Andhatamisra, Andhatāmisra, Andha-tamisra, Andhatamishra, Andhatāmiśra, Andha-tamishra: 10 definitions
Andhatamisra means something in Hinduism, Sanskrit. If you want to know the exact meaning, history, etymology or English translation of this term then check out the descriptions on this page. Add your comment or reference to a book if you want to contribute to this summary article.
The Sanskrit term Andhatāmiśra can be transliterated into English as Andhatamisra or Andhatamishra, using the IAST transliteration scheme (?).
Purana and Itihasa (epic history)Source: archive.org: Puranic Encyclopedia
Andhatāmisra (अन्धतामिस्र).—One of the 28 hells. (See Naraka). This hell is destined for wives who cheat their husbands and consume food and for husbands who cheat their wives and eat food. Agents of Yama get hold of such sinners and push them into the Andhatāmisra. As the cords of the agents with which they bind the sinners get tighter around their bodies they faint and fall down owing to unbearable pain. When they regain consciousness and try to run away and escape, the Agents of Yama again bind them with the cord. (Devī Bhāgavata, Aṣṭama Skandha).Source: Cologne Digital Sanskrit Dictionaries: The Purana Index
1a) Andhatāmisra (अन्धतामिस्र).—One of 28 hells. Here the person who deceives the husband and robs him of his wife and property is made to suffer.*
- * Bhāgavata-purāṇa III. 30. 28 & 33; V. 26. 7 & 9.
1b) A hell.*
- * Viṣṇu-purāṇa I. 6. 41.
Andhatāmisra (अन्धतामिस्र) refers to one of the five Avidyās, according to the 10th century Saurapurāṇa: one of the various Upapurāṇas depicting Śaivism.—When Brahmā meditates there is creation of five types of avidyā known as creation predominated by tamas (prādurbhūtaḥ tamomoyaḥ). This avidyā is spoken of as fivefold—tamas, moha, mahāmoha, tāmisra and andhatāmisra. After the creation of this five fold avidyā Brahmā again meditates as, a result of which the world of vegetation is produced. This is termed as mukhyasarga. It is the fourth in order (“mukhyā nagā iti proktā mukhya sargastu sa smṛtaḥ”).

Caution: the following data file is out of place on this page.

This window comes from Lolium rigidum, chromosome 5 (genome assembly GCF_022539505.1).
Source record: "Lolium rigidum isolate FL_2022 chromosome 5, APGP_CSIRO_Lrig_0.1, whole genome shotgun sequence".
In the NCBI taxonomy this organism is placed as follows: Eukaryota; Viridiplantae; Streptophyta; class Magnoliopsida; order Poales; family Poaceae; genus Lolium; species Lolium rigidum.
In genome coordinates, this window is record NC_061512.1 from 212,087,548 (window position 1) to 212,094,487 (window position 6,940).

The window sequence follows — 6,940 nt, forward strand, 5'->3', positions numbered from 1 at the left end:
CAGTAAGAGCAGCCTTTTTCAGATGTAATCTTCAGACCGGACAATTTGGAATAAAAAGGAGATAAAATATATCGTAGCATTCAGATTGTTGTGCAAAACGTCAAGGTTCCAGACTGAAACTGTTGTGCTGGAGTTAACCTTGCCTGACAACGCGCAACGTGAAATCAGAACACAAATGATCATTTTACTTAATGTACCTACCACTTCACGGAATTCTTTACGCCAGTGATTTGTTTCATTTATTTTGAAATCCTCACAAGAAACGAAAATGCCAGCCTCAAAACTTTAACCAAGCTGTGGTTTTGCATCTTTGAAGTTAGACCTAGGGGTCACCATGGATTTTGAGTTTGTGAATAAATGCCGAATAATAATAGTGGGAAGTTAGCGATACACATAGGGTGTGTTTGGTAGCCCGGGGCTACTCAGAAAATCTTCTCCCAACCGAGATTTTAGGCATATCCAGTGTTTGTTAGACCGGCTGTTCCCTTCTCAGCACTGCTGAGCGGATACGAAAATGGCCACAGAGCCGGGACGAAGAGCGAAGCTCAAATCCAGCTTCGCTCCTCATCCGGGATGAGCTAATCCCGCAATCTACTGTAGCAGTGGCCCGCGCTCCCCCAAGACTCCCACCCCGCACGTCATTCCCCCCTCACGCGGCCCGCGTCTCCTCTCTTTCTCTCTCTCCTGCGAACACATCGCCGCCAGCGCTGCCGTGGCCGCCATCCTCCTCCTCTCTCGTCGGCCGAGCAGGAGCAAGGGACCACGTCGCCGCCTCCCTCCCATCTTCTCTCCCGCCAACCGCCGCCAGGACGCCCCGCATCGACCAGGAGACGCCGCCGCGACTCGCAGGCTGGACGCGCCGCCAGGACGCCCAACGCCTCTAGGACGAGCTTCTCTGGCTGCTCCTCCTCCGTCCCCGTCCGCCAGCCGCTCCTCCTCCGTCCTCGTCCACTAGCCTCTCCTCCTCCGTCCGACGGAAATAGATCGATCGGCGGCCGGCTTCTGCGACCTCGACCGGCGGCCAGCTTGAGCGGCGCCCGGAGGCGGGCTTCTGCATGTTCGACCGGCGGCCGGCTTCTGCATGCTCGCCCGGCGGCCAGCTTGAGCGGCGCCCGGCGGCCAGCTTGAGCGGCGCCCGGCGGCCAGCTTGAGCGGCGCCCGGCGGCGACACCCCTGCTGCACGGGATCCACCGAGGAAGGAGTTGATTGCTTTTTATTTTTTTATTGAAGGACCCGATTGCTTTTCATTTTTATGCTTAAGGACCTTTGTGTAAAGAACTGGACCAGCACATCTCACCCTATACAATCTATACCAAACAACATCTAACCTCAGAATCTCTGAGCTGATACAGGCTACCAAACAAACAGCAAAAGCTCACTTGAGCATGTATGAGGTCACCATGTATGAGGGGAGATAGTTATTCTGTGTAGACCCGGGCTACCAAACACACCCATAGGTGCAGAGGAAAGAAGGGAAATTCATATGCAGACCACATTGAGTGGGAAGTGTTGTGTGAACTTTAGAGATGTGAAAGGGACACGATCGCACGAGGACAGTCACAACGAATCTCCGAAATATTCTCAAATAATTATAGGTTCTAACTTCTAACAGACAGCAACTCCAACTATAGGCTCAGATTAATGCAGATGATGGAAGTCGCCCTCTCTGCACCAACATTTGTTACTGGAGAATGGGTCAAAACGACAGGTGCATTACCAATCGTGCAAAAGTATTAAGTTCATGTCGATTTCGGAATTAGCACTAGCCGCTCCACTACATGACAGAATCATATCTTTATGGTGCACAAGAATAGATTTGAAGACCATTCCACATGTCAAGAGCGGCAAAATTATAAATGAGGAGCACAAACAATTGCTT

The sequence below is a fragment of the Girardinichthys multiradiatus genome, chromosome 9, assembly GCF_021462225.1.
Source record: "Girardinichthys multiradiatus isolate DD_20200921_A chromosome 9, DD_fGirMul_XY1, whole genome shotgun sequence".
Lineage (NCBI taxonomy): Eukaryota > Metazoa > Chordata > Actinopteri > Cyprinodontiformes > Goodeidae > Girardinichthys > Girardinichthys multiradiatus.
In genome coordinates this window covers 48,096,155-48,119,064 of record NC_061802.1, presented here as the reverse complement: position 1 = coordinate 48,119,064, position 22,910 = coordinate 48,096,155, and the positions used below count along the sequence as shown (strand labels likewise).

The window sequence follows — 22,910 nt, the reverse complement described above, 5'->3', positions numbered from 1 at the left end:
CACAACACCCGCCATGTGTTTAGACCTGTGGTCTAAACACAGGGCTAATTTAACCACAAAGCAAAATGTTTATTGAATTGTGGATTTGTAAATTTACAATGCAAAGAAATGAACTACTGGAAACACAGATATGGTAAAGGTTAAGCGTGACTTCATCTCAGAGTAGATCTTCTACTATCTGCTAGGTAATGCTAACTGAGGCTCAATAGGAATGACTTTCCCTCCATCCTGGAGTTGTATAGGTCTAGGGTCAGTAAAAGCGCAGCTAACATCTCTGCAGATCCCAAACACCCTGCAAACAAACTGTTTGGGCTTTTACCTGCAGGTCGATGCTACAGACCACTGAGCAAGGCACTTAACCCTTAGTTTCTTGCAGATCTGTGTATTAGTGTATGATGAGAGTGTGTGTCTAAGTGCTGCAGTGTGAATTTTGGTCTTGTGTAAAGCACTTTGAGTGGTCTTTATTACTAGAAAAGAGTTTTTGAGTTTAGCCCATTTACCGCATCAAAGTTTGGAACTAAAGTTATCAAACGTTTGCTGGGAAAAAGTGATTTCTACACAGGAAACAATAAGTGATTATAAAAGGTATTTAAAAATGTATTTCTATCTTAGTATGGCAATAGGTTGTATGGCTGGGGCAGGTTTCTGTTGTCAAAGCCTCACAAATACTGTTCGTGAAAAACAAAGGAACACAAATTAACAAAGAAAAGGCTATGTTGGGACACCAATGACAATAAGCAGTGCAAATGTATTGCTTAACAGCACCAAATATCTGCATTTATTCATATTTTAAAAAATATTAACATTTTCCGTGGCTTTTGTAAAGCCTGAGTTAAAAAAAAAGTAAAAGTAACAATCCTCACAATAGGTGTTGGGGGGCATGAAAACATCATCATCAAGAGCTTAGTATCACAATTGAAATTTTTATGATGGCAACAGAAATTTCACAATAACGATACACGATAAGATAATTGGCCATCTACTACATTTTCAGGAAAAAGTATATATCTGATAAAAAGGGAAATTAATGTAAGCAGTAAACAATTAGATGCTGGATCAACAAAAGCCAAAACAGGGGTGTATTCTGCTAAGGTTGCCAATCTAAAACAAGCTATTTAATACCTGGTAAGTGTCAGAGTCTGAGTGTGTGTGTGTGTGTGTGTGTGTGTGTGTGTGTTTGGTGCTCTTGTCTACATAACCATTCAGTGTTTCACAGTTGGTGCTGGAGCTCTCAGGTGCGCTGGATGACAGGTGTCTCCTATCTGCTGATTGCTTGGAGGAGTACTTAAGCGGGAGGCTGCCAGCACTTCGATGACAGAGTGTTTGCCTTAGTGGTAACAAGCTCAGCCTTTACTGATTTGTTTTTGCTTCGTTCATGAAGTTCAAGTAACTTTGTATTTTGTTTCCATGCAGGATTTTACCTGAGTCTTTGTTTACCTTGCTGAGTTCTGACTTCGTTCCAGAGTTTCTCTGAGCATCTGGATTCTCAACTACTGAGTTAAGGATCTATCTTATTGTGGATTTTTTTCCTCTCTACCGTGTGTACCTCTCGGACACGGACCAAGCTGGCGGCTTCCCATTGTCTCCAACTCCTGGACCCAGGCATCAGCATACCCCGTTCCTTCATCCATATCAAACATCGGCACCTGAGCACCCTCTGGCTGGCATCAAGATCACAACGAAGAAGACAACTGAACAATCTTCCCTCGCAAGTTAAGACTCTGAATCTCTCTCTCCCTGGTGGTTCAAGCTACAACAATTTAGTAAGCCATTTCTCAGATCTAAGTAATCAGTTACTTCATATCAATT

The Purana (पुराण, purāṇas) refers to Sanskrit literature preserving ancient India’s vast cultural history, including historical legends, religious ceremonies, various arts and sciences. The eighteen mahapuranas total over 400,000 shlokas (metrical couplets) and date to at least several centuries BCE.
Samkhya (school of philosophy)Source: Wisdom Library: Sāṃkhya philosophy
Andhatāmisra (अन्धतामिस्र, “utter darkness”) is the fifth type of viparyaya (ignorance), according to the Sāṃkhya theory of evolution. Viparyaya refers to a category of pratyayasarga (intellectual products), which represents the first of two types of sarga (products) that come into being during tattvapariṇāma (elemental manifestations), which in turn, evolve out of the two types of pariṇāma (change, modification).
Samkhya (सांख्य, Sāṃkhya) is a dualistic school of Hindu philosophy (astika) and is closeley related to the Yoga school. Samkhya philosophy accepts three pramanas (‘proofs’) only as valid means of gaining knowledge. Another important concept is their theory of evolution, revolving around prakriti (matter) and purusha (consciousness).
Shaktism (Shakta philosophy)Source: Wisdom Library: Śrīmad Devī Bhāgavatam
Andhatāmisra (अन्धतामिस्र) refers to one of the thirty hells (naraka) mentioned in the Devī-bhāgavata-purāṇa 8.21 (on the narrative of hells). The hells are destinations where dead beings brought by messengers of Yama (the God of the Pitṛs), and get punished by him according to their karmas and faults.